The outcome is clear for people who were married and live in states that allow same-sex marriage. They now are eligible for federal benefits.
The picture is more complicated for same-sex couples who traveled to another state to get married, or who have moved from a gay marriage state since being wed.
Their eligibility depends on the benefits they are seeking. For instance, immigration law focuses on where people were married, not where they live. But eligibility for Social Security survivor benefits basically depends on where a couple is living when a spouse dies.
The rulings came 10 years to the day after the court's Lawrence v. Texas decision that struck down state bans on gay sex. In his dissent at the time, Scalia predicted the ruling would lead to same-sex marriage.
Massachusetts was the first state to allow gay couples to marry, in 2004. When same-sex unions resume in California, there will be 13 states representing 30 percent of the U.S. population where gay marriage is legal.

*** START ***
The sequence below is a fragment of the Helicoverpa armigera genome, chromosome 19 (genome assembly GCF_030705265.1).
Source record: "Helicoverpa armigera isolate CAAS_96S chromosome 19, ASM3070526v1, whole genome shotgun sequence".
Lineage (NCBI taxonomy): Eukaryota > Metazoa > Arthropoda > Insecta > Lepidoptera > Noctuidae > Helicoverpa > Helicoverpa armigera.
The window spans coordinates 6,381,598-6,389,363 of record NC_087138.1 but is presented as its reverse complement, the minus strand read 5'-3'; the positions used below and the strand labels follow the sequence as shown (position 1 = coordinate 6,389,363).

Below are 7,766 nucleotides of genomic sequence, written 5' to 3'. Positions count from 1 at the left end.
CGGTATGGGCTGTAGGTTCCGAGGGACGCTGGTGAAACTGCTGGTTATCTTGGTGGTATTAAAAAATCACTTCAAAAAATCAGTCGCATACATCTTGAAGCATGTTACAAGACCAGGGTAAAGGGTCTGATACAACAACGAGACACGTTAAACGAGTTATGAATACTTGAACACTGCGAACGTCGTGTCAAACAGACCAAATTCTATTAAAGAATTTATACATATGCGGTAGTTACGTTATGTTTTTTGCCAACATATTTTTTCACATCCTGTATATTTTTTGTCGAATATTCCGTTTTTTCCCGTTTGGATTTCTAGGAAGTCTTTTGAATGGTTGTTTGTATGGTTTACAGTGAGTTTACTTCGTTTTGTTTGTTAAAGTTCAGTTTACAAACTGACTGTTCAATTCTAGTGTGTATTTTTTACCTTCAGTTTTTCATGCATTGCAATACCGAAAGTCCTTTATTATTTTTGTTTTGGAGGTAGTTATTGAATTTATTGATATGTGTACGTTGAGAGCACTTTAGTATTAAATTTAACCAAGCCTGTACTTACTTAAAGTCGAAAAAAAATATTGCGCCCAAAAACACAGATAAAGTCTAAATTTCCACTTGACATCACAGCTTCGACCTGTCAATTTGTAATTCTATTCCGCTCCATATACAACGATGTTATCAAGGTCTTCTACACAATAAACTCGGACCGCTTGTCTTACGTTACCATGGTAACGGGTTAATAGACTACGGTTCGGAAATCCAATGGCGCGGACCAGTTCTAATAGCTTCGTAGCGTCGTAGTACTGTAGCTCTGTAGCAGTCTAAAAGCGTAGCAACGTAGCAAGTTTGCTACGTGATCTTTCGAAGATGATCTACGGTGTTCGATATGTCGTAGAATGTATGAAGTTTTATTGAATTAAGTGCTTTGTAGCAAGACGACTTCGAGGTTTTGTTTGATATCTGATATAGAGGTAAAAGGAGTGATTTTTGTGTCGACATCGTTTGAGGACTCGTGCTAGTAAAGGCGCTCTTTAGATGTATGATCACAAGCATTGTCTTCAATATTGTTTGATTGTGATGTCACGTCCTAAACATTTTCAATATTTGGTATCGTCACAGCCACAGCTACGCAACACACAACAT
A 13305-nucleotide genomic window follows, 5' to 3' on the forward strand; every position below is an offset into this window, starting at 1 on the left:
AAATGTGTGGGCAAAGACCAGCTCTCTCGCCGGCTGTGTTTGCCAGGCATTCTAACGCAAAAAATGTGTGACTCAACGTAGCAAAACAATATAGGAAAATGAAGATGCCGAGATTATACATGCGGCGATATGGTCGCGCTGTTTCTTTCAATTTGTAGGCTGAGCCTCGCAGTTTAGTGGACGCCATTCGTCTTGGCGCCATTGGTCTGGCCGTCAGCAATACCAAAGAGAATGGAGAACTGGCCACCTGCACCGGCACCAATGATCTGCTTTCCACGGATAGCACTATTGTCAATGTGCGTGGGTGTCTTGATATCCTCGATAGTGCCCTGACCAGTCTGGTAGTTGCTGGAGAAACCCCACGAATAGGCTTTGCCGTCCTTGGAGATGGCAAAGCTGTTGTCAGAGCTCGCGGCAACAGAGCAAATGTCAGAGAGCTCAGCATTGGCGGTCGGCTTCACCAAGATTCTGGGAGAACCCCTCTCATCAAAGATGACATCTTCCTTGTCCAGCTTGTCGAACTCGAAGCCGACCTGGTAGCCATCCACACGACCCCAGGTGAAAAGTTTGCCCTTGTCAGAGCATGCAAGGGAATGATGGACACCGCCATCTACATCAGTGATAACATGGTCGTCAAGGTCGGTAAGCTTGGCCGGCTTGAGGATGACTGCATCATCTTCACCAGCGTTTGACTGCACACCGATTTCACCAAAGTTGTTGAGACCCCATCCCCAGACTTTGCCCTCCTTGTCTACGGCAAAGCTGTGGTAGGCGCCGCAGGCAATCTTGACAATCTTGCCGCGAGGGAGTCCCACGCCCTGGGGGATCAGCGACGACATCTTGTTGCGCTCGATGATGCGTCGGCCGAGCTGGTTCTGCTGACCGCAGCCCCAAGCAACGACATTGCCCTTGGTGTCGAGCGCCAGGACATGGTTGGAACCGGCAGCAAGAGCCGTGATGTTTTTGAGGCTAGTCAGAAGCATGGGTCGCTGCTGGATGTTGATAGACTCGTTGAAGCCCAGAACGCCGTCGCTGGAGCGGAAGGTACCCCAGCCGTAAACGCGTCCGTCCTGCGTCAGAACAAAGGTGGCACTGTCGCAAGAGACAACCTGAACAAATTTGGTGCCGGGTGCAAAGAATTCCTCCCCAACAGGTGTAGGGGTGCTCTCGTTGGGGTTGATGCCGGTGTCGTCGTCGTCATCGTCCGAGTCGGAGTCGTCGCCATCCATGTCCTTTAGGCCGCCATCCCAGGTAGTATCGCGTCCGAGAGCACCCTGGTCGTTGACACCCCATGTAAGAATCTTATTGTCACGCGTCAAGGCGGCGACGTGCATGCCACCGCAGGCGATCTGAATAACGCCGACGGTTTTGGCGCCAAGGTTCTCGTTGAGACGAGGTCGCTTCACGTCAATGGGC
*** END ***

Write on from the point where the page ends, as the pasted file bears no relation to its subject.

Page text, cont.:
The other 11 are Connecticut, Delaware, Iowa, Maine, Maryland, Minnesota, New Hampshire, New York, Rhode Island, Vermont and Washington.
Outside the court, gay marriage proponents celebrated both wins.
May the marriages begin," said the Human Rights Campaign's Chad Griffin, who helped spearhead the lawsuit challenging Proposition 8. The two same-sex couples who sued for the right to marry also were at the court Wednesday.
In New York City's Greenwich Village, the Stonewall Inn, where a riot in 1969 sparked the gay rights movement, erupted in cheers and whooping.
Mary Jo Kennedy, 58 was there with her wife Jo-Ann Shain, 60, and their daughter Aliya Shain, 25.
She came with a sign that could be flipped either way and was holding up the side that says "SCOTUS made our family legal".